Both horror and black metal operate beyond the pale, a position that sometimes produces, at best, mixed results and at worst, homophobia, misogyny, and white supremacy. All the same, both subcultures have adherents, critics, and makers who are not, let’s say, always the target audience. Each book is framed by an introduction, and although neither seems too interested in interrogating how black metal functions in the current day, perhaps that’s for the best: the impact is all the more profound and disturbing when stories such as Koch’s two forays into genderfuckery and Katie Steinrick’s erotic grotesquerie land. The inclusion of trans authors, female authors, and authors of color paints a blood-red sign for bigots to steer clear. What’s more, the unbounded imagination and unexpected perspectives on display in Castaigne’s anthologies mirrors the explosion of groundbreaking black metal acts operating currently; these books pair well with artists like Blackbraid, Ethereal Credence, and Yovel. It’s obvious that each book’s contributors know their stuff, straddling their genres’ sometimes-goofy lines to deliver stories that–for all their outre characters and outlandish plots–are written from deep hearts, spry brains, and wicked senses of humor. Gory or glorious, cosmic or comic, black metal’s manifold appeal and multicultural occurrence are on full display in these anthologies.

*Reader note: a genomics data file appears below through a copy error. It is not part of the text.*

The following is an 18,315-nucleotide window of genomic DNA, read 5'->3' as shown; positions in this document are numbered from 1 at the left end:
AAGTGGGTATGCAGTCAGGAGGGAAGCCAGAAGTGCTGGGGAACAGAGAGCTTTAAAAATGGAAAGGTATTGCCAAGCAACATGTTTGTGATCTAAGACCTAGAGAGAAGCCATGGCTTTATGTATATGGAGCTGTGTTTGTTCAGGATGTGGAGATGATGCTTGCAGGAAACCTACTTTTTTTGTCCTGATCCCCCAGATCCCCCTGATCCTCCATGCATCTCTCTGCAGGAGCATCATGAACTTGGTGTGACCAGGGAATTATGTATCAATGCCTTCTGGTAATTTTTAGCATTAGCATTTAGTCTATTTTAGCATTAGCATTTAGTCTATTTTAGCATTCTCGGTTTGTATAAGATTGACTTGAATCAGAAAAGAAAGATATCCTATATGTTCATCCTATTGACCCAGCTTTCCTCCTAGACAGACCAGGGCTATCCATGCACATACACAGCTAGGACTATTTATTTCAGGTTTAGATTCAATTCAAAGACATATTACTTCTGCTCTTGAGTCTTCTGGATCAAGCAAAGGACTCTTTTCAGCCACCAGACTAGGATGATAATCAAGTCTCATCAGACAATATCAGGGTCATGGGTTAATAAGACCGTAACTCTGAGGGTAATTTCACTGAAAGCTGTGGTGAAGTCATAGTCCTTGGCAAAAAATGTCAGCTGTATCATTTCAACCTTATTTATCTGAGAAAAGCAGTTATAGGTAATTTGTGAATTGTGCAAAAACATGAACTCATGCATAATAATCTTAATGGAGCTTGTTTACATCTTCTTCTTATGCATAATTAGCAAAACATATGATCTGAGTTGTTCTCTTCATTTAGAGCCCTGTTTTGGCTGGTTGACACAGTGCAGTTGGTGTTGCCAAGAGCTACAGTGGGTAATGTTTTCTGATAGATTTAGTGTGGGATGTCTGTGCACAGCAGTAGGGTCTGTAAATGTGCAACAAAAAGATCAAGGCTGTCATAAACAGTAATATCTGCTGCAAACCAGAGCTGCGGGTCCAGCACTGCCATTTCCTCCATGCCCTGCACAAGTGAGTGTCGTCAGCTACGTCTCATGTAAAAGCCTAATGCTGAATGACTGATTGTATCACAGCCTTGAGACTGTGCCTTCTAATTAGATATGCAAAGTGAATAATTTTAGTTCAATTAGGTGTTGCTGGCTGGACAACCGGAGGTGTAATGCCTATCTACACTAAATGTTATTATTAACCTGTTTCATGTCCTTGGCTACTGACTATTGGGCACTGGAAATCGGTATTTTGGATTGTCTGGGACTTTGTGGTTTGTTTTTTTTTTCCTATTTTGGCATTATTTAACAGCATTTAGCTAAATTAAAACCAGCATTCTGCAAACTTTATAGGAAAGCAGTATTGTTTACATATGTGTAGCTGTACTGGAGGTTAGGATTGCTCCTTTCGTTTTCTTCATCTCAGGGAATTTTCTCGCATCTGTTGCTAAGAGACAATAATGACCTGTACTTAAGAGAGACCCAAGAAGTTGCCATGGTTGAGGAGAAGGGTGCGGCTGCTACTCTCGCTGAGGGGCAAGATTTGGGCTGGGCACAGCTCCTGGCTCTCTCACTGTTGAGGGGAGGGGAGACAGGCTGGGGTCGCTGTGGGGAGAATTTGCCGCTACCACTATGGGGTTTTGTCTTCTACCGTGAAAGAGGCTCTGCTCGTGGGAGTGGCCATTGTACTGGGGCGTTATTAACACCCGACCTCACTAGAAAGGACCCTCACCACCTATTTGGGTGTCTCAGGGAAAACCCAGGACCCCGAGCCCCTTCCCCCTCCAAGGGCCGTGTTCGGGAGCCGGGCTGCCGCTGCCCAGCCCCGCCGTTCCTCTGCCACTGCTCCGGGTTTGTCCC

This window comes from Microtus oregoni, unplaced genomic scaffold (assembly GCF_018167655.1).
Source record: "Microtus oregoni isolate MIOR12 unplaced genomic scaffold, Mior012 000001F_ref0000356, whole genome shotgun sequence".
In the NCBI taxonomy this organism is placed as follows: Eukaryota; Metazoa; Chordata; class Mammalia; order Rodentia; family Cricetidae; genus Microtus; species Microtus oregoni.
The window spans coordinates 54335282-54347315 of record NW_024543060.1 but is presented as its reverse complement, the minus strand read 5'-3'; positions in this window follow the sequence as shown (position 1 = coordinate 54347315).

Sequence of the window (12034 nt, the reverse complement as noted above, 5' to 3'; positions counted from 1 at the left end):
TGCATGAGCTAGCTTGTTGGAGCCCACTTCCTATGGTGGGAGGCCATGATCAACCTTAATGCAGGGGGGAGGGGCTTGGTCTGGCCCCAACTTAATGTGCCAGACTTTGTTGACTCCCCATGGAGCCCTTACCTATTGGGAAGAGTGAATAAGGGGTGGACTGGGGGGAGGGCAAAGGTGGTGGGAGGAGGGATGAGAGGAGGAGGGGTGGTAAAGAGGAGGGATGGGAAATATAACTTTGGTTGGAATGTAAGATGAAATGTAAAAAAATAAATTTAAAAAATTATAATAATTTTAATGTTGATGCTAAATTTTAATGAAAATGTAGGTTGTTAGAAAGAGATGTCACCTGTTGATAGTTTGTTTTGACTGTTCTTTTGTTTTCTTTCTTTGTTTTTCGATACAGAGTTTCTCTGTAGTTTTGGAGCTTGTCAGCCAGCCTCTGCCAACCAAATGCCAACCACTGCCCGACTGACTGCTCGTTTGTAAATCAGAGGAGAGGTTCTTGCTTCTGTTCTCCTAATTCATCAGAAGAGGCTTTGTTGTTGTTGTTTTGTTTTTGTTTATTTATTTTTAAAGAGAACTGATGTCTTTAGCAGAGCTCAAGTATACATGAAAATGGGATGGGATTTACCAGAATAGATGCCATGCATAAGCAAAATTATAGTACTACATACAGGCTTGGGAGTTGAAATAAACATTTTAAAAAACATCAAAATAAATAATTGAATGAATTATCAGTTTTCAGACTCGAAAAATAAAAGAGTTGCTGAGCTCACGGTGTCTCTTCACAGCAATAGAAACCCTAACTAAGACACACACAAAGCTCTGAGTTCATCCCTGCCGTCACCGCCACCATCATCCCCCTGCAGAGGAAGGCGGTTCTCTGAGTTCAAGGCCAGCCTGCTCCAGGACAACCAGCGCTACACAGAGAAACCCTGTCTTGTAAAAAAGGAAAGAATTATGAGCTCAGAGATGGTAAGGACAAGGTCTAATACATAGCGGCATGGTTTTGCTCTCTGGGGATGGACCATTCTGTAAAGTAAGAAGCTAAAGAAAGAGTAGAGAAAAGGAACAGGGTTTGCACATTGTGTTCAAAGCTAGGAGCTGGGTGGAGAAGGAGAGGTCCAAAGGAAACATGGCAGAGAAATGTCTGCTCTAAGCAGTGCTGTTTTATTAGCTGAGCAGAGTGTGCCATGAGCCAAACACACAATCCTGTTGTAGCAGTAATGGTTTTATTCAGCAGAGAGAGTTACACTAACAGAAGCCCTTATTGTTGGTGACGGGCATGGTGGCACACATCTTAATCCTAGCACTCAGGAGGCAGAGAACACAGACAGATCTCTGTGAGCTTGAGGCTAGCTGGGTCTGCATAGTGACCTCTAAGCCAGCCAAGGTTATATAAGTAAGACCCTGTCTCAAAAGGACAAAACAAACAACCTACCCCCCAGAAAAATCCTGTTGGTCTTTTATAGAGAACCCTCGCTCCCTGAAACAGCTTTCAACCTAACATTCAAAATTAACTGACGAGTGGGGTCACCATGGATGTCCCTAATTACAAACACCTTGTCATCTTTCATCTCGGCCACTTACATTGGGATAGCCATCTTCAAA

We chatted briefly with Evan Dean Shelton and Edwin Callihan, co-editors and publishers at Castaigne.
Hello, Evan and Edwin! Please tell us a bit about yourselves and how Castaigne Publishing came into existence.
EDS: Howdy! I'm Evan Dean Shelton. I'm a storyteller, occult practitioner, adventurer, outlaw, and buffoon. Castaigne Publishing came about because we saw so many people putting out goofy-ass themed horror anthologies that we said "We could do this."
EC: Hey. I’m Edwin Callihan. I dabble in a little bit of everything. I write comics and fiction, paint, draw, etc. I run an indie bookshop. I hoard massive amounts of shit from books, zines, vhs, records, tapes, skulls, and anything I deem fit for my collection of the macabre and weird.
The behemoth in the room: what prompted an anthology at the crossroads of black metal and horror?
Both of us are black metal fans and artists, and horror writers. The two topics are bouncing around our heads daily. It was our first idea, and when we talked about it we realized what a broad spectrum of themes it covers, from Death and The Devil...to nihilism, antinatalism, misanthropy, cosmic horror, occult horror...so many themes. It's rich ground to grow horrors from.